Russia: The RUB continued to trade with artificial stability last week, consolidating between 80.00/$ and 85.00/$ as capital controls and President Putin's demand that non-friendly countries pay for Russian gas in RUB support demand. Accordingly, the RUB has been one of only a handful of EM currencies able to hold out against a surging USD recently, although not too much can be read into this performance given the lack of free-market activity in the Russian FX market at present.
Hungary: The EUR-HUF failed to hold onto its earlier gains on Friday and ended the day relatively flat. The broader picture showed that the cross's bulls were in control in the first week of the new month after ramping up gains of about 2.96%. Rising risk aversion due to the lingering geopolitical tension, dialled up bets of the FOMC hiking rates more aggressively at the next meeting, coupled with tensions between Budapest and Brussels, could underpin the topside momentum EUR-HUF. However, moderating global crude oil prices and NBH rate hikes could limit the gains in the cross.
Poland: Friday was an uneventful session for the EUR-PLN, which traded relatively flat. Intraday, the cross was subject to some whipsaw action before ending the day at 4.633, which lines up with the previous close, leaving it firmly wedged between the 50-and 100-SMAs. The broader picture shows that the EUR-PLN was marginally weaker, losing about 0.10% last week, suggesting that the unfavourable external environment is limiting movement to the downside. The prospects of the US Fed tightening monetary policy, developments in the Ukraine war and rising COVID-19 cases in China, which have triggered new lockdowns, are some of the factors that could keep weighing on the local currency.
Czech Republic: The EUR-CZK's bullish momentum came to a halt on Friday, with the pair closing at 24.426. Nonetheless, the pair advanced 0.3% in the first week of April. These gains might be reversed at the start of the new week with the publication of inflation data for March, which could strengthen the CZK somewhat. In pre-market trade, the EUR-CZK is trading on the back foot, below the 24.450 mark in the build-up to the release. Any hawkish remarks by the CNB would spur on the CZK bulls.
Fixed Income: Russian economy ministry says it won't default on its debt obligations
South Africa: A surging recovery late on Friday meant the ZAR ended last week slightly in the green, with this reflecting its continued resilience against a broadly-firmer USD. The local unit was one of only a handful of EM currencies able to hold out against the greenback, which has appreciated to its strongest levels in two years (on a trade-weighted basis) on the back of market positioning for a more aggressive Fed monetary tightening trajectory. Investors across the globe are preparing for a rapid reduction in global liquidity, and with the prospect of less money going around they are becoming more judicious over where they invest their capital, in turn leading to a reduction in overall levels of risk appetite. Today, the USD has regained its footing after Friday afternoon's temporary slide, and has been gaining against most EM currencies through the Asian session. Accordingly, the USD-ZAR has stabilised just north of 14.6500, sticking to its broader consolidatory trend of late.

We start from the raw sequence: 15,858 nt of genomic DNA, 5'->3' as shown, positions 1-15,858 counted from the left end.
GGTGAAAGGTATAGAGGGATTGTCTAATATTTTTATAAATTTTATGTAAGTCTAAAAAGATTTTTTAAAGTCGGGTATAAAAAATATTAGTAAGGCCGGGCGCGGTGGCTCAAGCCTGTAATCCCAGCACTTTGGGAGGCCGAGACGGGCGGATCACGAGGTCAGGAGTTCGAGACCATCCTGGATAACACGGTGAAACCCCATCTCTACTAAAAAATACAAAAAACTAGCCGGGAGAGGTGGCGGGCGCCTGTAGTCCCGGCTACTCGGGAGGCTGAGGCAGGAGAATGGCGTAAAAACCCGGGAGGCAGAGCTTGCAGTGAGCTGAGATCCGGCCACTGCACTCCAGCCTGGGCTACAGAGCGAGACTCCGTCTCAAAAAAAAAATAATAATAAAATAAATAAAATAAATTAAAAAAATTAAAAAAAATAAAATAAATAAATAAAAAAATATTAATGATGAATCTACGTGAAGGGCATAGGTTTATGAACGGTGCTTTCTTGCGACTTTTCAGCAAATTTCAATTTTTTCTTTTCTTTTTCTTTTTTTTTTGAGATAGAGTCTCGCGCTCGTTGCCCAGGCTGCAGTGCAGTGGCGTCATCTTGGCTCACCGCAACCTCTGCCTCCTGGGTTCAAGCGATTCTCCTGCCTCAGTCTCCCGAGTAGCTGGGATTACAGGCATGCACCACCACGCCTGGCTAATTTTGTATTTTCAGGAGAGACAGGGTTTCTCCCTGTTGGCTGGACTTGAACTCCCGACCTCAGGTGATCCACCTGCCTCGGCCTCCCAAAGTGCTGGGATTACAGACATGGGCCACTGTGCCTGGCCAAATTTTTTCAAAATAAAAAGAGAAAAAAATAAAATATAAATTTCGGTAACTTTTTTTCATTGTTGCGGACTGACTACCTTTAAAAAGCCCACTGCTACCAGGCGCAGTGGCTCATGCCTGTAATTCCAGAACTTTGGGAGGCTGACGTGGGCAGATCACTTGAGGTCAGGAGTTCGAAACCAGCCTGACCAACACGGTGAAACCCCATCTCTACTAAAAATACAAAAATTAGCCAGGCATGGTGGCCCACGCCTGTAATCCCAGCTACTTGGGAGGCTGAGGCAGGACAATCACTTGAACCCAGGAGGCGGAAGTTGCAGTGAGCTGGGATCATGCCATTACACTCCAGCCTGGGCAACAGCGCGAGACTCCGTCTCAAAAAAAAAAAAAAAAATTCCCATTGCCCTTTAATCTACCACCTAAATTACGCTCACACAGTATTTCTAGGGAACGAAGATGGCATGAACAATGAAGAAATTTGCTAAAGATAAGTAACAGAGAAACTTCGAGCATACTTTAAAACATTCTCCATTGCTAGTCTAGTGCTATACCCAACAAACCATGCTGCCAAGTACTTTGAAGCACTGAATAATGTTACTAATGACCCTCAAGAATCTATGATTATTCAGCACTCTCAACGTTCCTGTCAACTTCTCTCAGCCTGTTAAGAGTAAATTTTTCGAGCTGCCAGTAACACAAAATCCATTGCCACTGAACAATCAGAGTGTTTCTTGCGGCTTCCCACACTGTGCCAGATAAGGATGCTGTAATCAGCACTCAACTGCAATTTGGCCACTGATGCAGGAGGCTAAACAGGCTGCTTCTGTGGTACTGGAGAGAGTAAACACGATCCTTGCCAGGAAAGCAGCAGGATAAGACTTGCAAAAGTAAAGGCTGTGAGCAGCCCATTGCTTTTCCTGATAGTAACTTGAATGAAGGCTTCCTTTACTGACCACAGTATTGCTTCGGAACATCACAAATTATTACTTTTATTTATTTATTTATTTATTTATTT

Turkey: Turkey's USD-denominated debt came under some strong selling pressure last week, with the yield curve bear-steepening sharply on account of a more pronounced selloff at the long-end relative to the short-end. This stands to reason, as the market has been reacting to rising UST yields and the prospect of tightening global financing conditions after the US Federal Reserve signalled an accelerated monetary tightening trajectory is on the cards. Turkish bonds will likely remain under pressure in the near term, and for as long as US Treasury yields continue to rise.
Russia: Russian Deputy Economy Minister Ilya Torosov maintained that Russia wouldn't default on its debt obligations. However, the market continues to price in a near-100% risk of default, after the US Treasury halted USD payments from Russia's accounts in US banks. Russia responded to this action by breaching the terms on two bonds by paying investors in RUB instead of USD, starting the countdown to default. The situation remains highly uncertain, though, with Russia now threatening to take legal action if the West tries to force an artificial default on its sovereign debt. CDS markets will thus likely remain busy in the days ahead, as the market navigates all this uncertainty.
Hungary: Hungarian bond yields are likely to spike further, driven largely by the interest rate hike risks as inflation shows no signs of subsiding and a deterioration in the country's fiscus. Data released on Friday showed that headline inflation continued to climb higher after accelerating for the third consecutive month as the effects of the record pre-election spending, weaker currency, and soaring energy prices following Russia's invasion of Ukraine fed through to prices across the economy. Specifically, headline inflation quickened from 8.3% y/y in February to 8.5% y/y in March, reaching its fastest pace of growth since June 2007. Although CPI increased, it fell short of the 8.8% growth anticipated by economists surveyed by Bloomberg. With inflation stuck above the NBH's 2%-4% official target range, the market will see the cycle of monetary policy tightening pursued for a prolonged period, keeping the flattening bias in the yield curve entrenched.
Poland: Polish bonds continued to sell off last week amid the persistent rise in global yields and expectations for more rate hikes by the National Bank of Poland, aiming to combat inflation. An additional headwind to the local debt market stems from the rising prospects of the US Fed aggressively hiking interest rates and also a more pronounced withdrawal of global liquidity. Against this backdrop, the Polish yield curve shifted higher, with a more pronounced jump evident at the belly of the curve. The 5yr POLGB yield climbed more than 83bps last week, while the 2yr and 10yr yields rose more than 73bps and 69bps, respectively.
Czech Republic: Czech bond yields rose throughout last week, driven by yields on the front-end and belly of the curve, which increased by 50bps and 30bps, respectively. The move higher was driven by heightened worries about inflation risks and tightening financial conditions. On the other hand, long-term bond yields climbed no more than 20bps. Overall, the yield curve shifted broadly higher, while the 10v2 bond yield spread fell further into negative territory, with a reading of -108bps. Oil markets have kicked off the new week on the defensive, with rising concerns over China's COVID outbreak weighing on the demand outlook, which should alleviate some inflation concerns.